The Office of Field Operations (OFO) updated the Lead-Based Paint Response Tracker’s Standard Protocol and Roles and Responsibilities to identify the roles and responsibilities of HUD’s headquarters and field office level staff in ensuring PHAs’ compliance with the Lead Safe Housing Rule (LSHR). The protocol provides that the OFO field office staff work directly with PHAs to resolve issues of noncompliance with the LSHR and other Lead-based paint (LBP) guidance by responding to or escalating questions/issues to the headquarters team, directing PHAs to available training and resources on HUD.gov or HUD Exchange, and working with PHAs to obtain sufficient documentation to close an LBP case in the LBP tracker promptly. In regards to a child under 6 years of age residing in an exempted development, staff from the field offices must upload supporting documentation determining whether a pregnant lady or child six years old or younger lives in the development, collect missing information, if applicable, coordinate with OFO team to close cases in the LBP response tracker, indicate in the LBP response tracker if the PHA has provided the documents or if the property is exempt and upload supporting documents.

  •   2020-CH-0003-001-C

    Ensure that the 55 developments without sufficient support for an exemption either support the exemption status or complete the required lead-based paint inspections and provide the documentation to the appropriate field office.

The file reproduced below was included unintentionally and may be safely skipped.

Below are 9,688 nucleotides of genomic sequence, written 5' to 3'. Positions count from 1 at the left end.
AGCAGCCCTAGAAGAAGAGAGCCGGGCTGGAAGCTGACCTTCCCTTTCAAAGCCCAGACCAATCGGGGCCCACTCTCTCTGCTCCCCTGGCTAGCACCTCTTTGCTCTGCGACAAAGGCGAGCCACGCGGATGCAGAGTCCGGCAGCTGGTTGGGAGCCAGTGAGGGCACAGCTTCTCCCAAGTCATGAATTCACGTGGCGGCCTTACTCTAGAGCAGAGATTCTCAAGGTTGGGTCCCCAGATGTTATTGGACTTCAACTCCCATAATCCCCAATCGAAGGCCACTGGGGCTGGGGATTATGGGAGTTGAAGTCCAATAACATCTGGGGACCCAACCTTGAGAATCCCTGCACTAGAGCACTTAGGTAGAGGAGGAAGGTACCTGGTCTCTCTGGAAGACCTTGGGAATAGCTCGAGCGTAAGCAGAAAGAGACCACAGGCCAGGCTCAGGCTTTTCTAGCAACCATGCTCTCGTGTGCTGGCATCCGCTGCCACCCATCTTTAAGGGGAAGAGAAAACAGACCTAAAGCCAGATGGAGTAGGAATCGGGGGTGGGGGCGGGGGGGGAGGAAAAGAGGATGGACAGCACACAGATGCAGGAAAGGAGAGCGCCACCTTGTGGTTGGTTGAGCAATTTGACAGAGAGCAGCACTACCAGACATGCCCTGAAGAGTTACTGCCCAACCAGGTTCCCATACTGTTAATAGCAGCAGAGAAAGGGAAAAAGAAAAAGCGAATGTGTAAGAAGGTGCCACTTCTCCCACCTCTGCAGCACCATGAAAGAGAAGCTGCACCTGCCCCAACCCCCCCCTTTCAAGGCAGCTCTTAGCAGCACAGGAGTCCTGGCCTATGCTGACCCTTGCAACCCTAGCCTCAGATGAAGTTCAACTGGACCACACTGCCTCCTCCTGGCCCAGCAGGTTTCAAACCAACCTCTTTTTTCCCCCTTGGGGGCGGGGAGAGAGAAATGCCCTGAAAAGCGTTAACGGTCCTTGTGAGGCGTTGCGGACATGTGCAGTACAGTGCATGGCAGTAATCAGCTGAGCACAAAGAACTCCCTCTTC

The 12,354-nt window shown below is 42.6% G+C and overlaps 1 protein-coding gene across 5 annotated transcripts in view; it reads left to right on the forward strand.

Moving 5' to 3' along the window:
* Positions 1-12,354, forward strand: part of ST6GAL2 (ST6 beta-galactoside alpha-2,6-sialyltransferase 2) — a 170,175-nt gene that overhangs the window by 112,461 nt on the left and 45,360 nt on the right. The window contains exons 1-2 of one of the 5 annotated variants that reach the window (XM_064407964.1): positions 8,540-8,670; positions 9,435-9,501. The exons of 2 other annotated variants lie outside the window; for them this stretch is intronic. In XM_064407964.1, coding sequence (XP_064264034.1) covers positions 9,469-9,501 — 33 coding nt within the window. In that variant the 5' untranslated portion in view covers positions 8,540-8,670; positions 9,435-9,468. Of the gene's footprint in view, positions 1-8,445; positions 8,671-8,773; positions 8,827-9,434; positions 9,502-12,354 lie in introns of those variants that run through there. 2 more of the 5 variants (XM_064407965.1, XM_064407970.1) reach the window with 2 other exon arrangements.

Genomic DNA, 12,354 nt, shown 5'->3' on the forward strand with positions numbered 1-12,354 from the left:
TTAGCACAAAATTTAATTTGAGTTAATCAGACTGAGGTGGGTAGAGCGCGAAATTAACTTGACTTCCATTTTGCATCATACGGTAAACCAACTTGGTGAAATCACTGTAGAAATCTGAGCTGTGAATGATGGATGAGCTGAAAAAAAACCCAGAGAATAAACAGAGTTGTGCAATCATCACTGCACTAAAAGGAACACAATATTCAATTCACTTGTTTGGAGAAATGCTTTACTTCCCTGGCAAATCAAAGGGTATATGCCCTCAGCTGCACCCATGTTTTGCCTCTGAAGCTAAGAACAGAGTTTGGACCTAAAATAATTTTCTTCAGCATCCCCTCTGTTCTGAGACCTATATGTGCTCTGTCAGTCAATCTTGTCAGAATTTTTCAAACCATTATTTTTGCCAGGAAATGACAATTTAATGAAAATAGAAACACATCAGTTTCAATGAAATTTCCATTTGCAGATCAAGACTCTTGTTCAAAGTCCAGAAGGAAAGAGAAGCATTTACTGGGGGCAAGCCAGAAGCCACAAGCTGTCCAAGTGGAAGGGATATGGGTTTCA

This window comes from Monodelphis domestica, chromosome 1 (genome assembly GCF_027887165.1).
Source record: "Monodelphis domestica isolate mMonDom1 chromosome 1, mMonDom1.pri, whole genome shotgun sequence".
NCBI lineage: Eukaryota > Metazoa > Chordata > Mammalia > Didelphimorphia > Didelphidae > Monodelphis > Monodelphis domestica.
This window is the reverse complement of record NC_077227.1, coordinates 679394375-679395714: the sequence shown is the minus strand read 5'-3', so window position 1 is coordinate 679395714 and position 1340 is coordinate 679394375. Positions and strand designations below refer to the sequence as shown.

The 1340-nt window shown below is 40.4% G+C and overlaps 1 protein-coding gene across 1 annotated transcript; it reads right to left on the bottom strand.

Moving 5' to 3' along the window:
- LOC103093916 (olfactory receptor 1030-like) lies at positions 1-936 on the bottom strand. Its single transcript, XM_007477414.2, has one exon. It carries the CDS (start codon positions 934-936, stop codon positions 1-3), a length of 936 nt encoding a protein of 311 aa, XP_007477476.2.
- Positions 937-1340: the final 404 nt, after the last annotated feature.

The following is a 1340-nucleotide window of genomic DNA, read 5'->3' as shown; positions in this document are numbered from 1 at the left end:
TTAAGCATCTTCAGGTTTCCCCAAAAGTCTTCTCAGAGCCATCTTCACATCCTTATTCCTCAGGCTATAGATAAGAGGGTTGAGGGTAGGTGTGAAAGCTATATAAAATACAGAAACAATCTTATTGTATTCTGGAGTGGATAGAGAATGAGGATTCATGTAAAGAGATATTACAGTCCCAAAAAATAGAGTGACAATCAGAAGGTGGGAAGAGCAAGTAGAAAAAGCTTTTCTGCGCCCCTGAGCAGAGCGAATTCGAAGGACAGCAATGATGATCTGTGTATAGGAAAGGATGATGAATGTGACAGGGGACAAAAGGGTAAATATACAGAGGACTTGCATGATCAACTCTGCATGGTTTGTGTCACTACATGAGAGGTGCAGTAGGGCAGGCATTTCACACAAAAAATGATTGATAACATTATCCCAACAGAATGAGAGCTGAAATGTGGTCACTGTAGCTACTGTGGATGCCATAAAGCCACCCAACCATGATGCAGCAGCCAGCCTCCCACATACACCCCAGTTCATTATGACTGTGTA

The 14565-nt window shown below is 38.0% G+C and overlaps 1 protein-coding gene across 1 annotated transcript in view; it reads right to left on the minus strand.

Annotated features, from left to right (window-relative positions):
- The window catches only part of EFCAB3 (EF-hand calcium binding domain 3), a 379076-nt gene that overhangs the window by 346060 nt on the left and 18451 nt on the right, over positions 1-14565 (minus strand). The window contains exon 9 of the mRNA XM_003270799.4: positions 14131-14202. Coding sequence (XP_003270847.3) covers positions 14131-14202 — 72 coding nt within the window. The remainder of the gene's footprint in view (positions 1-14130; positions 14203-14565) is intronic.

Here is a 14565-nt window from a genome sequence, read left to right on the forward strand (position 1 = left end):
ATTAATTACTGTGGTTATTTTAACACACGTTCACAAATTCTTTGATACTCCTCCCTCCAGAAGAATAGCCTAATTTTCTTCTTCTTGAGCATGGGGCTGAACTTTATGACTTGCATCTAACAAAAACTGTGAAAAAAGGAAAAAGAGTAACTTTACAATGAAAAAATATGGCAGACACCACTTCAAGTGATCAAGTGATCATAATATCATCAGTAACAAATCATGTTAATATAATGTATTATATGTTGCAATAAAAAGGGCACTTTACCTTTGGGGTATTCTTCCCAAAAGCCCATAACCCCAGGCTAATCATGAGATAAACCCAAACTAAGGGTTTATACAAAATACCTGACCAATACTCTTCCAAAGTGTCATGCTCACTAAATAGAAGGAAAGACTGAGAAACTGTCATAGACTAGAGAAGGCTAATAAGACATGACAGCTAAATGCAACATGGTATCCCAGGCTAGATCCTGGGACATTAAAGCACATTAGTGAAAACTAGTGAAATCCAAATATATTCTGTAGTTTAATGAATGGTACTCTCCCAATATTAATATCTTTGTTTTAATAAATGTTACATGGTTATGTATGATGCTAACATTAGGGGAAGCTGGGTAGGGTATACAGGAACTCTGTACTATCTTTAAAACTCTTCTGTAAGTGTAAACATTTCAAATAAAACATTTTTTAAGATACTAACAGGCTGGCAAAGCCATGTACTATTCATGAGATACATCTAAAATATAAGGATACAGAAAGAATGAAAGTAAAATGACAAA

•   2020-CH-0003-001-D

    Ensure that the remaining 24413 developments’ exemption status is properly supported.

  •   2020-CH-0003-001-E

    Ensure that the 382 potentially noncompliant developments are reported in its response tracking system and reviewed for compliance with the Lead Safe Housing Rule.

  •   2020-CH-0003-001-F

    Closed on September 22, 2023

    Implement adequate procedures and controls for monitoring public housing agencies’ compliance with the Lead Safe Housing Rule. Such procedures and controls should include but not limited to establishing timeframes for reporting potentially noncompliant developments in its tracking system and implementing corrective actions and resolution.

  •   2020-CH-0003-001-G

    Closed on September 22, 2023

    Develop a framework for taking administrative actions against public housing agencies that do not comply with HUD’s Lead Safe Rule.

  •   2020-CH-0003-001-H

    Closed on August 24, 2022

    Continue its efforts to identify and train staff on how to use the response tracker.

  •   2020-CH-0003-001-I

    Closed on June 06, 2023

    Continue its efforts to resolve technical issues that prevented the addition of new cases into the response tracker.

  •   2020-CH-0003-001-J

    Closed on September 13, 2023

    Establish policies, procedures, and controls for validating and correcting construction dates of the public housing developments in IMS-PIC. If the information is determined to be inaccurate, HUD should work with public housing agencies to update the data to ensure accuracy.